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You don't do it on one layer or with one key. It's hard to show how this would work without a screenshot of the original video but if you were to throw green paint from a can in a white studio you would have highlights, shadows and different light on many parts of the paint. You may be able to adjust the settings or add more one copy of your keyer to pull a clean matte from the paint but you would probably be better off duplicating the layers and combining several layers into one clean matte that you could use as a track matte for the footage. Once you have the clean track matte to cleanly knock out the edges of the paint you would use another duplicate of the footage to generate a grayscale copy of the footage that you could use as kind of a bump map for the replacement footage. You may be able to do this with some simple color correction. Then it's just a matter of using your good matte to knock a hole in the shot where the paint would be, adding in your new color or images, and then using a masked displacement map with a blend mode or even better, with something like FreeForm Pro to give depth to the replacement images.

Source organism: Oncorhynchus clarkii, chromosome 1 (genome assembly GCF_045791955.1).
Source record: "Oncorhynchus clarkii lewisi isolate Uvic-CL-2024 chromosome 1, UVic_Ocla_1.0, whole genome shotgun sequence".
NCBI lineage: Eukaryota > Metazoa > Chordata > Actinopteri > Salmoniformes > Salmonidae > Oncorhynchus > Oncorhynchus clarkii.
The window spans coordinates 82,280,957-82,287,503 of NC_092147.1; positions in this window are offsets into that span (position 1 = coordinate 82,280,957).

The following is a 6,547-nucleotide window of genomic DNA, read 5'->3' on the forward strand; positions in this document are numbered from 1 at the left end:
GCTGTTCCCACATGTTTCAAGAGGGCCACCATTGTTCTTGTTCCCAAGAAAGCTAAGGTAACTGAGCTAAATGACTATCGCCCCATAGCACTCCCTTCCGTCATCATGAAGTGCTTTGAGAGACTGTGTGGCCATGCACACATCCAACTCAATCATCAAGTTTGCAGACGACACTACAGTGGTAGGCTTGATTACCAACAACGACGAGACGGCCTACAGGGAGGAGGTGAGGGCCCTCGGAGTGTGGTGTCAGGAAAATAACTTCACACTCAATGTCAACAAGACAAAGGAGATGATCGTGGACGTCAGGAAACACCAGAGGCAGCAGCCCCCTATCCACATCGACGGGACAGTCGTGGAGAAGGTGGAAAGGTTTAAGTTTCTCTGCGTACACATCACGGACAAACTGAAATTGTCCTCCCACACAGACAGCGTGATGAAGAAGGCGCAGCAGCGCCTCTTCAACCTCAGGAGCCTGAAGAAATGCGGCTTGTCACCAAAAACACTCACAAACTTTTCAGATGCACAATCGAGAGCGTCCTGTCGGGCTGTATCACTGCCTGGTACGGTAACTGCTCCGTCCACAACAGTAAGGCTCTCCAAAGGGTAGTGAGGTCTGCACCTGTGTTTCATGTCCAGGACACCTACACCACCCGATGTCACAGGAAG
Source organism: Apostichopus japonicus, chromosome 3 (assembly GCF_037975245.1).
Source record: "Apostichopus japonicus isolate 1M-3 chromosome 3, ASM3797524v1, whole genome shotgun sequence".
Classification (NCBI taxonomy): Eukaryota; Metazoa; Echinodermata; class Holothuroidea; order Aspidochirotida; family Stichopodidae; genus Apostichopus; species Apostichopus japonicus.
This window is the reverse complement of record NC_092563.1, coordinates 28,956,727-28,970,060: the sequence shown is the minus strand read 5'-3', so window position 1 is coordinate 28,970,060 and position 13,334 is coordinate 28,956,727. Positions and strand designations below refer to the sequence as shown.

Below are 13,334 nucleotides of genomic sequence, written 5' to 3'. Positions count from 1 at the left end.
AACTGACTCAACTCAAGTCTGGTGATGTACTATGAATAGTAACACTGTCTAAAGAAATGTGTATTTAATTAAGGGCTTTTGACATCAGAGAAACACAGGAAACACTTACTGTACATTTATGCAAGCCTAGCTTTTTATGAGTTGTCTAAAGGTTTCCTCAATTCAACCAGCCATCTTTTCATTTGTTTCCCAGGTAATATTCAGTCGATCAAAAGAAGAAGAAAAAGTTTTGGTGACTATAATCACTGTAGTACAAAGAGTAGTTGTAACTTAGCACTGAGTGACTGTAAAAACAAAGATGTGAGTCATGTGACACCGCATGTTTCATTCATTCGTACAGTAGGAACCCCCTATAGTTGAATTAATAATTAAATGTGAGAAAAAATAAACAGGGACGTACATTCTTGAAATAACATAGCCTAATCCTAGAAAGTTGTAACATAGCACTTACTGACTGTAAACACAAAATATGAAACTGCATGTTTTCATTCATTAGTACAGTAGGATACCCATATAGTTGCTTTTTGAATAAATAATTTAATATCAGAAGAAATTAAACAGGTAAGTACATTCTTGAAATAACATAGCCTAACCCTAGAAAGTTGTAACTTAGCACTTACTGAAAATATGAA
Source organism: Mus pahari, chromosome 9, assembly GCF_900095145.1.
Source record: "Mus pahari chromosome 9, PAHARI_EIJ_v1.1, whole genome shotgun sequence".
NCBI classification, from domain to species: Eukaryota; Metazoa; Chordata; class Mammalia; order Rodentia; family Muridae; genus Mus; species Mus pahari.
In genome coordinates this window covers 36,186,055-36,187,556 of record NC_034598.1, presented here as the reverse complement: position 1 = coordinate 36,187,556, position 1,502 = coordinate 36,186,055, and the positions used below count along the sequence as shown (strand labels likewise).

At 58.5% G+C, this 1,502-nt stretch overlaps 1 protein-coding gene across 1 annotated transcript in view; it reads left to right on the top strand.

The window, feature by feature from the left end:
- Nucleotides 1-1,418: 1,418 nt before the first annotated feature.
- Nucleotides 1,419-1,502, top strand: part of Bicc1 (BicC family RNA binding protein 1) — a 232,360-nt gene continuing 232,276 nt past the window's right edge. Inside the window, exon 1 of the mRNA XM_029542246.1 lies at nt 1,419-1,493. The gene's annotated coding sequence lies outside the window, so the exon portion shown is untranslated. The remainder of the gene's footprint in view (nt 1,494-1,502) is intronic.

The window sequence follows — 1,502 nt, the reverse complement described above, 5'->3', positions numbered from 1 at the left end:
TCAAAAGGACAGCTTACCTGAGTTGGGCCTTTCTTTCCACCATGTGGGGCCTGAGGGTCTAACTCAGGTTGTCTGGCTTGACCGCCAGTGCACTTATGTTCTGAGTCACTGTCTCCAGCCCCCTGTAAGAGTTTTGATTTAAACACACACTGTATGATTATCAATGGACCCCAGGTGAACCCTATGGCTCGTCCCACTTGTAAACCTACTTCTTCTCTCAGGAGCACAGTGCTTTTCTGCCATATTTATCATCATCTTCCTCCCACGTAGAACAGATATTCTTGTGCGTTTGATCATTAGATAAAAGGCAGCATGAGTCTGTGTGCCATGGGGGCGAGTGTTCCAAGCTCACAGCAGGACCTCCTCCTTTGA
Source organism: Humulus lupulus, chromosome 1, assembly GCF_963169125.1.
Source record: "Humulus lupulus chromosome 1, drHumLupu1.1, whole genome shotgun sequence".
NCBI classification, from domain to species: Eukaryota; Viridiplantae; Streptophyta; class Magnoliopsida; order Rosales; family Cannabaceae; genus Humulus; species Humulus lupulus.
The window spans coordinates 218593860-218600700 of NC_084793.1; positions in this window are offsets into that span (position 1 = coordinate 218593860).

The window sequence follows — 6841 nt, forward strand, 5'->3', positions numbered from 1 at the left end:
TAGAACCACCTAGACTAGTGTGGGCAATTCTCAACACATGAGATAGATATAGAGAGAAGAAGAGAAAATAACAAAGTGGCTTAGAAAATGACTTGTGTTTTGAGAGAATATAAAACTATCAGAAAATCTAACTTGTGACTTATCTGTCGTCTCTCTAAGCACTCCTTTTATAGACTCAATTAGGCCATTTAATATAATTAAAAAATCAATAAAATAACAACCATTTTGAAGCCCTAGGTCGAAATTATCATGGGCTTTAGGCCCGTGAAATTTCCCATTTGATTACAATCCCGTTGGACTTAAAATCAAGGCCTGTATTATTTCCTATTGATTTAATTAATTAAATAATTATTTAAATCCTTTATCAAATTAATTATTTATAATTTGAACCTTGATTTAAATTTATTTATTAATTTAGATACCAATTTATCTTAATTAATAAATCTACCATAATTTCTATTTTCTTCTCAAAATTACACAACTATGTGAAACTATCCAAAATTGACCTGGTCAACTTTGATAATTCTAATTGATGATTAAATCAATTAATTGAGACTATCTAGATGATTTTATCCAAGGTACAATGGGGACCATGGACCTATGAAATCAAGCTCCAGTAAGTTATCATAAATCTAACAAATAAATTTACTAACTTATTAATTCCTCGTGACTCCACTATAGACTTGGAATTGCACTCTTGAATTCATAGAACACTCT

I found a low rez copy of some green paint in slow motion and set up the project like this using a screenshot of the footage.
Final Composite. Pay attention to the blend mode of the bump map.
If you used something like Freeform Pro you could do an even better job of creating the effect.
I hope this gets you started. BTW, if you are going to try something like this you will have much better results if the footage is shot with a professional camera that a will give you 4:4:4 color and little compression. You can kind of pull it off with a consumer camera or even a cell phone, but to get the footage to look like the footage in the Adobe commercial you'll need pro gear to pull a clean enough key to duplicate the results.